I love Pope Benedict’s writing. I don’t keep current on it, but I’ve read a fair share, and I always enjoy it. It was no different with The Apostles, a collection of the weekly general audiences from March 15, 2005 to October 18, 2006.
Though I know our pope is a wonderful teacher, that sentence made me think — incorrectly — that what was contained in this slim and beautifully illustrated volume would fall under the category of “don’t read without much caffeine and all your brain cells.” After letting it gather two months’ of dust on my to-read pile, I realized that I had to review it sometime; The Catholic Company wasn’t just sending it to me just for fun!
And so, since I had the illustrated edition in my hands, I leafed through it. And then I went through it again, more slowly.
My appreciation of it is more along the lines of “that’s pretty, isn’t it?” than intelligent discussion. Even so, the paintings included in this volume are…well, they’re classics for a reason. (Yeah, I’m feeling particularly brilliant today.)
When I started reading, I valued those paintings even more. As the pope took those dusty old apostles, figures from Gospel stories that had been heard so many times that they were invisible to me, and unpacked them, the paintings supplemented with beauty, with a visual that met my desire, unknown before I experienced this book, to have beauty in more than just the text.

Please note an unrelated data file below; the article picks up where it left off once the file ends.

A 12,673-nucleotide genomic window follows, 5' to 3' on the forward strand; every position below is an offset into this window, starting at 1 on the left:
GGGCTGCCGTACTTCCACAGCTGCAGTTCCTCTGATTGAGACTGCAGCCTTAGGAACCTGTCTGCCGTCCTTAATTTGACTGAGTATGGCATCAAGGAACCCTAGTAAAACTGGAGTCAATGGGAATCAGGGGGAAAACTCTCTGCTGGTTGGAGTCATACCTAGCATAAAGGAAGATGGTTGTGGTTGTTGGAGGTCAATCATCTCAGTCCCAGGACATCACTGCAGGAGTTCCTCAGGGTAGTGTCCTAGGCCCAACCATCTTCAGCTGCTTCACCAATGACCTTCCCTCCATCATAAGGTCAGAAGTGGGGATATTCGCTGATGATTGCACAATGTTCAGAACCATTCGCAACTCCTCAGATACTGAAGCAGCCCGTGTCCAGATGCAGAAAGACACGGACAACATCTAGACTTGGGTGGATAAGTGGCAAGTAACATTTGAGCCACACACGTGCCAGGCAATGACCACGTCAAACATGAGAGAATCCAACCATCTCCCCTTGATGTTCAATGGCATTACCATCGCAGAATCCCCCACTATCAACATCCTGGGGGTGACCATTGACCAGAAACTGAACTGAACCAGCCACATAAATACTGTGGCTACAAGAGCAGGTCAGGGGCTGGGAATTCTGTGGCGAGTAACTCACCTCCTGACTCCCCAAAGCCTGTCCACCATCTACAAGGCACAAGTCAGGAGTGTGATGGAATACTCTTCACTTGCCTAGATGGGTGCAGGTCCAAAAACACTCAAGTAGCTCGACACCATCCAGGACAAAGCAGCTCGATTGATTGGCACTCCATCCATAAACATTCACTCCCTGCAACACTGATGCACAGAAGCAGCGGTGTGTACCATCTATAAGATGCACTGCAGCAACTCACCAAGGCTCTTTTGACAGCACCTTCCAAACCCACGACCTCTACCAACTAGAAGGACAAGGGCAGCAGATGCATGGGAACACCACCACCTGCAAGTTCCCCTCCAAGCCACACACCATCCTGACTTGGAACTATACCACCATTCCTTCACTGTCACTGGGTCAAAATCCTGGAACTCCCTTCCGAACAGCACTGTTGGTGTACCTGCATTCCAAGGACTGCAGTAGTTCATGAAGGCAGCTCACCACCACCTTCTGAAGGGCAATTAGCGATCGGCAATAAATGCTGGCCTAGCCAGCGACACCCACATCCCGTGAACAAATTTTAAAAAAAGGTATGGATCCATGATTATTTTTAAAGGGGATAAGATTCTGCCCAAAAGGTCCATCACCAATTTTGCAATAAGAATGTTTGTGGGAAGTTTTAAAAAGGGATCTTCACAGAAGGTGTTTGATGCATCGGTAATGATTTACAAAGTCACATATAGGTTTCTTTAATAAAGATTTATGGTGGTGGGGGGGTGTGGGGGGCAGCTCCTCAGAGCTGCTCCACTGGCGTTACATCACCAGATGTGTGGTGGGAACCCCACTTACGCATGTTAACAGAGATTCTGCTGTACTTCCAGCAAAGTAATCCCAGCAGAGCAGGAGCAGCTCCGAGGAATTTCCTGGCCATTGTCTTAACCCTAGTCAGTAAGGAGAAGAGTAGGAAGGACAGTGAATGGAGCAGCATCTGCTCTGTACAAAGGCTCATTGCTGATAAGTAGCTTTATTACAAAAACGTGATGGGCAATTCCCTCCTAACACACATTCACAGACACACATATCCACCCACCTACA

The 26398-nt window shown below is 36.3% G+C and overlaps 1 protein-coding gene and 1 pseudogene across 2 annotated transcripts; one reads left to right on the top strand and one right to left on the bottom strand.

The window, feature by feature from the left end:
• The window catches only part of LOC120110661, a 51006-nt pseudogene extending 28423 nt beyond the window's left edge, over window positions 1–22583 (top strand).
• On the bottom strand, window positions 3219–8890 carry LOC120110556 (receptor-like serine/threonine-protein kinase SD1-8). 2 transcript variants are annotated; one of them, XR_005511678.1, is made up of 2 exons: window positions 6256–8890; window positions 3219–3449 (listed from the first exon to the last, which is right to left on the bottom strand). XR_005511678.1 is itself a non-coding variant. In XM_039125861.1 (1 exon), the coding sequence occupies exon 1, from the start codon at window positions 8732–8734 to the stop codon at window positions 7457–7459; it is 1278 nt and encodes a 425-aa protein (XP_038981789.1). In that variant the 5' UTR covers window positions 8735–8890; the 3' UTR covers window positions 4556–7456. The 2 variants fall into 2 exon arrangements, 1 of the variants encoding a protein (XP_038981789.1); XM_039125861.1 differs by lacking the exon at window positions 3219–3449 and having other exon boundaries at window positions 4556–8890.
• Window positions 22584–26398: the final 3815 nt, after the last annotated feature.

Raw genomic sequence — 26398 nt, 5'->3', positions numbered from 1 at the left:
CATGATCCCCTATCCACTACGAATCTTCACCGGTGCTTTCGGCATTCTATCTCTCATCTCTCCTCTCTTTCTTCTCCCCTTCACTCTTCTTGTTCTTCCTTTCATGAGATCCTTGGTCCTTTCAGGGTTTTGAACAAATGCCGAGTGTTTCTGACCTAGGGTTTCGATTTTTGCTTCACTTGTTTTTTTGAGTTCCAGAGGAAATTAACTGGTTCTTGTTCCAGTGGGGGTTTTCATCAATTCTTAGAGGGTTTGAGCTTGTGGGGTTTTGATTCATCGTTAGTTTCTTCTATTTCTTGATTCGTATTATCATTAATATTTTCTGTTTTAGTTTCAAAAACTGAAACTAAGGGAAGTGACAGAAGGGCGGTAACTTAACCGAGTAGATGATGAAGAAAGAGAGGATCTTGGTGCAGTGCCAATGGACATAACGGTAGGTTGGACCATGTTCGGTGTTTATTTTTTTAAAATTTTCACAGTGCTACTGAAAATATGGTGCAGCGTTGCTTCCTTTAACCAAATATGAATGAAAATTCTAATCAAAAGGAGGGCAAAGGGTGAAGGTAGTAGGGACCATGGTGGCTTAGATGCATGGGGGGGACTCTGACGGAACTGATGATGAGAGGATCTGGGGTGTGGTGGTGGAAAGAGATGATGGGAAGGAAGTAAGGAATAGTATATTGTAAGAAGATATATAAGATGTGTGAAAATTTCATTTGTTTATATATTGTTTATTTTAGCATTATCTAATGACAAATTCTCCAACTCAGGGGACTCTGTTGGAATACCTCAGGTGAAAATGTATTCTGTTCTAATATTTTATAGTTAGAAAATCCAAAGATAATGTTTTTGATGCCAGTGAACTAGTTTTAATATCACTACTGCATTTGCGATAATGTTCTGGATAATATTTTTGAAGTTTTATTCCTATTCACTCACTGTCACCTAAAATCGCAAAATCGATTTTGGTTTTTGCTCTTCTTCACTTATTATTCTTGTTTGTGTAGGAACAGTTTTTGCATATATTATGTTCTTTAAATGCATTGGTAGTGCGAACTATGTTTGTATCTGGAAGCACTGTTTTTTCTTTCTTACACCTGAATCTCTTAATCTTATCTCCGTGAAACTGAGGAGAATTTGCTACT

This pope has the gift, for me, of making things accessible that I’ve forgotten all about, reminding me of how exciting I found Bible stories when my dad read them to me before bed in the Picture Bible (which was like a big comic book of the Bible). He’s so gentle that I don’t see him coming with his teaching; he’s just telling a story, papa to daughter, and at the end of it, I realize I’ve marked pages (oh! the shame! it’s an illustrated edition!) and thoroughly enjoyed myself.
Yes. That’s right. I thoroughly enjoyed myself. And it wasn’t a novel.
Whether you’re a scholarly type or not, there’s something in this book for you. I would even dare to recommend it to those of you reading this who aren’t Catholic, because this book, at its essence, is about our common Christianity, our roots. The Apostles founded the early church, and whatever disagreements we may have about where we are now, the pope teaches, oh so excellently, about that early history.